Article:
C-Command Software has released a maintenance update to its powerful Bayesian spam filtering software, SpamSieve. Changes include improved compatibility with pre-release versions of Mac OS X, enhanced filtering accuracy, modernized program code, an updated version of the Vietnamese localization, and an updated version of the Apple Mail script for discarding spam. Also, a bug that prevented the Apple Mail command Train as Good from moving Exchange messages back to the Inbox has been fixed, and encoded HTML mail is no longer recognized as spam in the default settings.

    Posted by Tonya Engst (Permalink)

  6. Mixing Gmail with Apple Mail

    If you’ve ever thought that a great way to reduce spam would be to redirect email that you receive from your primary email address (or all your email addresses) through a Gmail account, you’re not alone. And, if you’ve struggled with sometimes wanting to use Gmail, but sometimes wanting to use Apple Mail, you’re in good company, particularly the company of Joe Kissell. To learn much more, check out Joe’s exceptionally detailed TidBITS article, Achieving Email Bliss with IMAP, Gmail, and Apple Mail. The first part of this article has background information about the IMAP method of retrieving email from a mail server, while the second details how to make your email work like Joe’s does.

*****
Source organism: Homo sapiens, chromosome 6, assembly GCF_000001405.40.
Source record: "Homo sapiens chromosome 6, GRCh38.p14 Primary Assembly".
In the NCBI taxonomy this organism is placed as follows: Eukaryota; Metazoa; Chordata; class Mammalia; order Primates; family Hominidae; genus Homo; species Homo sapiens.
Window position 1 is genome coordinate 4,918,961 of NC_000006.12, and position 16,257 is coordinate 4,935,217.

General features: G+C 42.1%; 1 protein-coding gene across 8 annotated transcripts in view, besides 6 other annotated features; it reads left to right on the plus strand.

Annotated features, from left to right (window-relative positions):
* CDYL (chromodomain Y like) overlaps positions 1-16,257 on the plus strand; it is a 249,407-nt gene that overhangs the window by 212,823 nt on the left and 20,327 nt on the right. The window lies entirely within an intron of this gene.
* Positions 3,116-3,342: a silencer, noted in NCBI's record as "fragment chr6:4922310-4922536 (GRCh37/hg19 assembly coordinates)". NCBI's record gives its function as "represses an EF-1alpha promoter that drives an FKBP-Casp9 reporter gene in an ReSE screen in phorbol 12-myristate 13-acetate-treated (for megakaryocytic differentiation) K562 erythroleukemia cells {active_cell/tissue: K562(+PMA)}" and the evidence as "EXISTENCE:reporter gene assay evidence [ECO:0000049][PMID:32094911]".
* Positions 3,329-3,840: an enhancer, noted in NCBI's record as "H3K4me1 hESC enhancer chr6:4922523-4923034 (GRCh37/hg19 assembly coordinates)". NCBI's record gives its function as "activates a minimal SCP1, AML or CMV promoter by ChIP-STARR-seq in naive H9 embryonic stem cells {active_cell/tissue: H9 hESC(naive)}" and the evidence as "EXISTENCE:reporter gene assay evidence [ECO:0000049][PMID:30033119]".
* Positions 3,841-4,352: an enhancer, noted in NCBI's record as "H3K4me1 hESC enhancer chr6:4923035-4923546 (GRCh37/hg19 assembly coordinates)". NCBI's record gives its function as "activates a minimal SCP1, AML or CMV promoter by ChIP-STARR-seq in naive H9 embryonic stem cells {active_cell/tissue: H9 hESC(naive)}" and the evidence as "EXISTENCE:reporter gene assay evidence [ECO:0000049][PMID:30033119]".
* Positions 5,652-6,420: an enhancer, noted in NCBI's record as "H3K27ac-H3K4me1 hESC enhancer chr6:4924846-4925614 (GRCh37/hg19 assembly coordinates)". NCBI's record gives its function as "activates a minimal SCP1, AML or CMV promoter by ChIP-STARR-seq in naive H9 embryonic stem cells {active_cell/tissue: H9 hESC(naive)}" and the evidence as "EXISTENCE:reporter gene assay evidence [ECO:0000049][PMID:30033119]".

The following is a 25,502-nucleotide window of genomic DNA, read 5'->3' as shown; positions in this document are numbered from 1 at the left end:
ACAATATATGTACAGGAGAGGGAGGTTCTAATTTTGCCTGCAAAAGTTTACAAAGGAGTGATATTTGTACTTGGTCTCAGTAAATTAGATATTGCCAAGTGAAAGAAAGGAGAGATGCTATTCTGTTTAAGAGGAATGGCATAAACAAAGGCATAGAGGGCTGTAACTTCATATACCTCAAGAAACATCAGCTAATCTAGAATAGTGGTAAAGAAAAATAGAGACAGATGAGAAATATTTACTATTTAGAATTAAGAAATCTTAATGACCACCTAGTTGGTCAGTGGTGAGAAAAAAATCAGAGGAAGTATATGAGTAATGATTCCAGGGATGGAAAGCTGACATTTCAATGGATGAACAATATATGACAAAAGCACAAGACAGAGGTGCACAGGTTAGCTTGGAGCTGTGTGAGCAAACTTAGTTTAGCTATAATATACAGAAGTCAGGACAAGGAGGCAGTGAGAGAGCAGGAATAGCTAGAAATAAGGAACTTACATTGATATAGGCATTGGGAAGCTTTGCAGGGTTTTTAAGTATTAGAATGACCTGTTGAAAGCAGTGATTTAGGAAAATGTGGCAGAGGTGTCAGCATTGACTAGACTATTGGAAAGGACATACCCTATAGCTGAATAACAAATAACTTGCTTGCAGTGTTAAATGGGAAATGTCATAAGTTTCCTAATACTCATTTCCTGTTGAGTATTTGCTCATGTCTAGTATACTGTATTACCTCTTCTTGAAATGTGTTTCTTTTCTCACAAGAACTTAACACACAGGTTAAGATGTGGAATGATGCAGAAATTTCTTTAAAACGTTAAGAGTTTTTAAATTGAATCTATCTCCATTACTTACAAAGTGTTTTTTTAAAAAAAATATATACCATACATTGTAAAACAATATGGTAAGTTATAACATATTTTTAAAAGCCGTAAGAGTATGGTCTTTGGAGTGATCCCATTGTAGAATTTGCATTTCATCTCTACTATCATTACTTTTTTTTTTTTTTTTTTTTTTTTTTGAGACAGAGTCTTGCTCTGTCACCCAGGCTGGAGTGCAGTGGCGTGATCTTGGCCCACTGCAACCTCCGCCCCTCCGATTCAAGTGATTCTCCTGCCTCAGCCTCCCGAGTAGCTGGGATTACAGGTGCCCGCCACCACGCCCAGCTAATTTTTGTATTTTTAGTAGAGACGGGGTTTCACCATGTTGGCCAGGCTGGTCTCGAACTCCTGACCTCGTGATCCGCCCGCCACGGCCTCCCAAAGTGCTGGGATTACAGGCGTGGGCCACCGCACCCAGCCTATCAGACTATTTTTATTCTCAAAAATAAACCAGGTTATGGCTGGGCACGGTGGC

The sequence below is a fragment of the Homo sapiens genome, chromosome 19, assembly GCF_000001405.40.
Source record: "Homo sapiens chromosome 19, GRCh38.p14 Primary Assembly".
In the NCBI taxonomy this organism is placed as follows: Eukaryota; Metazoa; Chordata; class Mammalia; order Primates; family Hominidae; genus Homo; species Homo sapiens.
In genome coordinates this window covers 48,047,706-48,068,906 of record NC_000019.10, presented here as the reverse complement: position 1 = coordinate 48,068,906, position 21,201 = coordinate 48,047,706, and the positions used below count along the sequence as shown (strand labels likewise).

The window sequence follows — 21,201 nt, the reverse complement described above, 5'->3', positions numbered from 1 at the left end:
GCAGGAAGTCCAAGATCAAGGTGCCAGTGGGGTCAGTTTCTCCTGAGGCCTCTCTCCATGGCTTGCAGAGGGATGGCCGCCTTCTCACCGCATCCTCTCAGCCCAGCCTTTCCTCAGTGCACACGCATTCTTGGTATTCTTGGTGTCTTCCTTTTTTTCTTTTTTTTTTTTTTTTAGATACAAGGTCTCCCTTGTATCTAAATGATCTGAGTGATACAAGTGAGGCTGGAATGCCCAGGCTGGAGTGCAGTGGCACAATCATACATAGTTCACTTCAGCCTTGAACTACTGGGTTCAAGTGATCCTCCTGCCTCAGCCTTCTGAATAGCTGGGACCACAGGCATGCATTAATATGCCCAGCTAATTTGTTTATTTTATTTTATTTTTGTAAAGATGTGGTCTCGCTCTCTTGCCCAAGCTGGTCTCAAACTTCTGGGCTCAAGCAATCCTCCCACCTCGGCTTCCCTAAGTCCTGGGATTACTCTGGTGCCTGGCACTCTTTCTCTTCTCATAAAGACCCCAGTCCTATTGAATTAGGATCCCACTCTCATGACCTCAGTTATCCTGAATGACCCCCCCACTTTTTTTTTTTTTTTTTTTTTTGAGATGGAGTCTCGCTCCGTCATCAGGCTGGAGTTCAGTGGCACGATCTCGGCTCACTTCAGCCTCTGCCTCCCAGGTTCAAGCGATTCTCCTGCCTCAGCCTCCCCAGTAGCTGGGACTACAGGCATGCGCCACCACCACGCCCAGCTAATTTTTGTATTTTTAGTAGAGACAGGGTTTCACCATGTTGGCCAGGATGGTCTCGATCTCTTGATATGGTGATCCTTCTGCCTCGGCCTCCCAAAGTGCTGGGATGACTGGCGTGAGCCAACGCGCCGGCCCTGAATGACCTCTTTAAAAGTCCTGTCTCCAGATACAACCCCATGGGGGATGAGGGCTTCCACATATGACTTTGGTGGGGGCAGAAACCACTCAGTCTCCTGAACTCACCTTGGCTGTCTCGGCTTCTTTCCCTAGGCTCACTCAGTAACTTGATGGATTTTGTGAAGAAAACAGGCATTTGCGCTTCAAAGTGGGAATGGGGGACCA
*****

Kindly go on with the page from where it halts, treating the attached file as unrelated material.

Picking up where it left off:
Posted by Tonya Engst (Permalink)

  7. Using a MobileMe Email Address in Mail

    Apple has posted a KnowledgeBase article about setting up Mail to use a email address. The article tells you to upgrade to Mac OS X 10.5.4 and to install the Mac OS X Update for MobileMe. It then details what to expect in Mail with respect to any old .mac email addresses and new .me email addresses.

    Posted by Tonya Engst (Permalink)

  8. Switching to Mail from Eudora

    Switching to Mail from another email client is slightly out of scope for “Take Control of Apple Mail in Leopard,” but if you are interested in migrating from Eudora to Apple Mail, check out my recent TidBITS article, Reluctantly Switching from Eudora to Apple Mail.

    Posted by Tonya Engst (Permalink)

The Author

Take Control publisher Joe Kissell has written more than 60 books about technology, including many popular Take Control books. He also runs Interesting Thing of the Day and is a contributing editor of TidBITS and a senior contributor to Macworld.